Exchange students eligible for in-state tuition



As a student at California State University, Northridge, Haley Holston said she always felt like something in her college life was missing.

“I always had an itch to travel and go to new and exciting places,” Holston said.

Today, Holston, a senior majoring in public relations, studies full-time at The University of Alabama through the National Student Exchange program.

NSE is a network for inter-university exchange within the United States, Canada, Guam, Puerto Rico and the U.S. Virgin Islands, according to nse.org.

“It’s kind of like studying abroad, but not,” said Stacy Jones, assistant dean of students and UA campus coordinator for NSE. “It’s like getting a cultural experience without going abroad and doesn’t cost as much.”

Jones said approximately 200 colleges around the United States, in territories and in Canada exchange students, and 50 percent of students who do the program through The University of Alabama end up transferring here.

Holston along with Drew Pflughoft, a junior majoring in exercise and sport science who is currently taking part in the NSE at The University of Alabama said they will be transferring to The University of Alabama in the fall semester after completing the NSE this spring.

“I am not going back to my home institution next year,” Pflughoft, who attended the University of Wyoming, said. “I’ve always wanted to come to a big school like this, so I figured I would give it a try before I officially transferred. I wanted to see if I wanted to do it, and I did, and I always thought it would be cool to go a big SEC school, and now I can do it.”

NSE is a tuition-reciprocal exchange program that uses two different plans for payment and fees – Plan A and Plan B, according to nse.ua.edu. Plan A allows students to pay in-state tuition for the host campus, while Plan B allows students to pay tuition depending on their residency status. Although they are both out-of-state students, Holston and Pflughoft pay in-state tuition to attend the University through NSE.

“There is an agreement among the colleges that participate,” Jones said. “We agree to a set of rules, and one of the rules is that if a student is part of the National Student Exchange, they will meet with an advisor and they will come up with a list of courses they want to take at the host institution. The goal is for the student to graduate on time. They have to take courses that will help with graduation.”

Holston said this requirement has been one of the downsides in her NSE experience.

“It was really hard for me to get into classes,” Holston said. “I am not a degree-seeking student in the computer system, and they also put NSE students at the freshman level, so I had to get access codes to get into every single one of my classes because they are all upper division.”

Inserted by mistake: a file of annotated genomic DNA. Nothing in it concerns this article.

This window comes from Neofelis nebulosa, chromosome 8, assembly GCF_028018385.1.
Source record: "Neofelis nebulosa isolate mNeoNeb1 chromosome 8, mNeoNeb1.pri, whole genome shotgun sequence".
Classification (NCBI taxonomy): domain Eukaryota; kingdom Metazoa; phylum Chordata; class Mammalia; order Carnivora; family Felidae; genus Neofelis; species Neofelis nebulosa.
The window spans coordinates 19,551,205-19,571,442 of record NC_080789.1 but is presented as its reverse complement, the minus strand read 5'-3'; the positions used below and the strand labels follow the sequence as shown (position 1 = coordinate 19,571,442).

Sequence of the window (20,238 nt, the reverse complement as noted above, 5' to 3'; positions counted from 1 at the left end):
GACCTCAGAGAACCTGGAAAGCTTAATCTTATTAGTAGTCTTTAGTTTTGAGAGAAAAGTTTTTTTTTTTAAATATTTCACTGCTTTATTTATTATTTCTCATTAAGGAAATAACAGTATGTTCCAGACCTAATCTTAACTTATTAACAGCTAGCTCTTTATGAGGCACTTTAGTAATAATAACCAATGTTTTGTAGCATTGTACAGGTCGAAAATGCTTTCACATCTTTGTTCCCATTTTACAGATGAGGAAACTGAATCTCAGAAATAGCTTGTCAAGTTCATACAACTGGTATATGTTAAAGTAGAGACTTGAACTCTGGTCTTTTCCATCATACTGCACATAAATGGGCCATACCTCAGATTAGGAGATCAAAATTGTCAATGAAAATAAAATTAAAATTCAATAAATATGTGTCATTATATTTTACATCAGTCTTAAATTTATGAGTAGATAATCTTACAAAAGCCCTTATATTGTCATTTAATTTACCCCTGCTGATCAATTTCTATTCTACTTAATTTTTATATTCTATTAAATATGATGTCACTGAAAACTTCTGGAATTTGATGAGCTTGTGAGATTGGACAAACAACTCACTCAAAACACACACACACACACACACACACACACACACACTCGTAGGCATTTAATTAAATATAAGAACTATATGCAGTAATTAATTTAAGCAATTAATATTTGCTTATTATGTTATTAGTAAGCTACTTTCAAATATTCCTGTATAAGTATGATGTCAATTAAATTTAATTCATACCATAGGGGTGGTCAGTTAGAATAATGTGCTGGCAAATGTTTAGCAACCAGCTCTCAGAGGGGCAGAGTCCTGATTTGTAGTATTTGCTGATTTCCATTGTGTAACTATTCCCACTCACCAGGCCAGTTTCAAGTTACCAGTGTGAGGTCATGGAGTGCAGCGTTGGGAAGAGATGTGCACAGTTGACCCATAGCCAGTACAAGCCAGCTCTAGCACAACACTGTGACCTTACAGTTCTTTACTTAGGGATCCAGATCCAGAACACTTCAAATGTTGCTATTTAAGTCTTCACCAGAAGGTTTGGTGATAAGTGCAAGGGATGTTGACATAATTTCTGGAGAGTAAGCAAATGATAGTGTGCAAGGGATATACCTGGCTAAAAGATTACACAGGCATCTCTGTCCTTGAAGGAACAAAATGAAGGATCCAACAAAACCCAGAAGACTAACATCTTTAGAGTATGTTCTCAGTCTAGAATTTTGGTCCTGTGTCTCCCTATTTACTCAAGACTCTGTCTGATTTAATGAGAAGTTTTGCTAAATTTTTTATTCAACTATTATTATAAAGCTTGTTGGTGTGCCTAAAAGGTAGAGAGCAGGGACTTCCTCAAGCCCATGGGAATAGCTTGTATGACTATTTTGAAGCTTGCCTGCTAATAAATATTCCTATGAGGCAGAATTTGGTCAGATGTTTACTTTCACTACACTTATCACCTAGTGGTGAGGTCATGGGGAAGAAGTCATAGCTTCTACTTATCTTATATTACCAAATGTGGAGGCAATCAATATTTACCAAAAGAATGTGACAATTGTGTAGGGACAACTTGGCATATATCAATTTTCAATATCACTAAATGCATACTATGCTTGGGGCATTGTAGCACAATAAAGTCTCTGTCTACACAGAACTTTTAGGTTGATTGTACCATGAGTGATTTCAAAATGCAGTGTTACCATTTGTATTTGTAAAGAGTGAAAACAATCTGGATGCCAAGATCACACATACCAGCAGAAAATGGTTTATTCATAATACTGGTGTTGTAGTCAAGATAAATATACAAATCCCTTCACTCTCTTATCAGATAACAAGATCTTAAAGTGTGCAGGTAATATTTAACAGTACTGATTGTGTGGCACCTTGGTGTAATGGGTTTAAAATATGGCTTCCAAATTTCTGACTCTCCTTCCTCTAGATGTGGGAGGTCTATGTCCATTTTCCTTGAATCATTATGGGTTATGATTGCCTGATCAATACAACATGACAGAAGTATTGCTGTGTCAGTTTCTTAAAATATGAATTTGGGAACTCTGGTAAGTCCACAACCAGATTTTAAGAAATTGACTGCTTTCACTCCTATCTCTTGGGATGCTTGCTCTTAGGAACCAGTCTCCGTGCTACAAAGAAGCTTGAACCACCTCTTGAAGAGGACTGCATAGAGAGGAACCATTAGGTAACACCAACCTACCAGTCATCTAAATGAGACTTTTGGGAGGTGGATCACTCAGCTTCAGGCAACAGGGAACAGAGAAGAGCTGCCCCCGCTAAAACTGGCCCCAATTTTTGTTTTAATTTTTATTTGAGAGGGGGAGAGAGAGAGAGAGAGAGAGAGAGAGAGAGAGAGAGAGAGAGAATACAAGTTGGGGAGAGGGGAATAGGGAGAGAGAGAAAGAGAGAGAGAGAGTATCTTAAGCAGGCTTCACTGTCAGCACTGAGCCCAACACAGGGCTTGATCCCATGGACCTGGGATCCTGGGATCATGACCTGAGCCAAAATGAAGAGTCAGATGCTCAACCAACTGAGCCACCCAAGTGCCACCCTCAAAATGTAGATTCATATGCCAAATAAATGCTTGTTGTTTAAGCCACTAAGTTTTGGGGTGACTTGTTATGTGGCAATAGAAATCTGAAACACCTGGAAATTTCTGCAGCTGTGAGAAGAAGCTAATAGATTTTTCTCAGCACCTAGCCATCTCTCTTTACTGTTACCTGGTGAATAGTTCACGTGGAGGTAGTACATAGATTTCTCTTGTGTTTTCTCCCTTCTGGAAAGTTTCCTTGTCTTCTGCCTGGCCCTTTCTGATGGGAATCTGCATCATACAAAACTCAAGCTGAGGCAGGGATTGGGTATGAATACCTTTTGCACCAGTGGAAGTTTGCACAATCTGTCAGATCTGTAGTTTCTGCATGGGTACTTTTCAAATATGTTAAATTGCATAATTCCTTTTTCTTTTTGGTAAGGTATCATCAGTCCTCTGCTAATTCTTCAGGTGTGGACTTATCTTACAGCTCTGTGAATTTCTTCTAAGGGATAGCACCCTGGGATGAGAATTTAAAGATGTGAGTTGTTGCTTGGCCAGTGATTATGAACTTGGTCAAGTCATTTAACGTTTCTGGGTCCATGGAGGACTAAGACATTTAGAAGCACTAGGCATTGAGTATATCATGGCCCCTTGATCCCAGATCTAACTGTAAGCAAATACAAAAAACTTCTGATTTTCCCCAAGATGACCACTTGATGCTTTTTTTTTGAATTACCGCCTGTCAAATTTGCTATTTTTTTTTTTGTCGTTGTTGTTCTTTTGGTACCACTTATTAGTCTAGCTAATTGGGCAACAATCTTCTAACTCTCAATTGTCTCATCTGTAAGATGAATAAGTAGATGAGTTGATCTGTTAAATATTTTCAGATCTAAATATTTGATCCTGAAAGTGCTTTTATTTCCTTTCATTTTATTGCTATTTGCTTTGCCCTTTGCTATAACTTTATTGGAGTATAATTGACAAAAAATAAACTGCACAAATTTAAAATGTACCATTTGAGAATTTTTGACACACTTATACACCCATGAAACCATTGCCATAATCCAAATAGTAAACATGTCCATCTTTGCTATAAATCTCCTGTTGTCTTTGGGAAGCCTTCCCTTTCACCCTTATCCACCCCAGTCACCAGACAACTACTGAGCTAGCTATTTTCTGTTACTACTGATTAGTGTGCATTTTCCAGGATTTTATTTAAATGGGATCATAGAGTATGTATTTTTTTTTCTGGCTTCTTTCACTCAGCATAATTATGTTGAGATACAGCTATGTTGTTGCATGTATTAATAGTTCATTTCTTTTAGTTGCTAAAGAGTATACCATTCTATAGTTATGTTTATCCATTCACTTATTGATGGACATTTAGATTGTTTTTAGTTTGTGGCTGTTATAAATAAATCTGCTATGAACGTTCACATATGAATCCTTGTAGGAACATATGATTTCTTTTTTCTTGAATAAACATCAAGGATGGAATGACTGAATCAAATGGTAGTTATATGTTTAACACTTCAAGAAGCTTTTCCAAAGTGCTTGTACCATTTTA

Because of her registration issues, Holston said she will not be able to graduate on time and will be returning as a fifth-year senior next fall.

“I looked at this program as an adventure that could enrich my life, which it has,” Holston said. “Whatever it was that I thought was missing isn’t anymore.”

Jones said a popular reason for students to take part in the NSE is the concept of a large SEC school.

“We have a lot of students come from far away to try to get a traditional football school experience,” she said. “Students come from California and Canada to get that experience or if they are interested in greek life.”

Holston said going to Miami, Fla., for the BCS National Championship Game has been one of the highlights of her experience at Alabama.

“I didn’t actually have tickets to the game, but my roommates and some friends rented a condo down in South Beach for the weekend,” she said. “From a California girl’s perspective, I never knew that I could love football and the culture so much. There was never a dull moment, and hardly five minutes would pass before I heard someone yell ‘Roll Tide!’”

While Pflughoft said he enjoyed the football in the fall, he said he has most enjoyed the cultural differences in the South.

“I think people here don’t really realize what they have down here,” he said. “They don’t really realize the appeal of living here or having that experience. Most people question ‘Why do you want to come here?’ and I just say ‘It’s nice. I really like the South in general.’ Wearing shorts in December is pretty nice, and I like to do a lot of outdoor stuff such as bass fishing, going hunting or going to the beach.”

“People get really excited about the mountains here, where I am from, but I am the opposite, and I get excited about all the southern outdoor stuff that they may take for granted.”

 

Comments powered by Disqus

Please note All comments are eligible for publication in The Crimson White.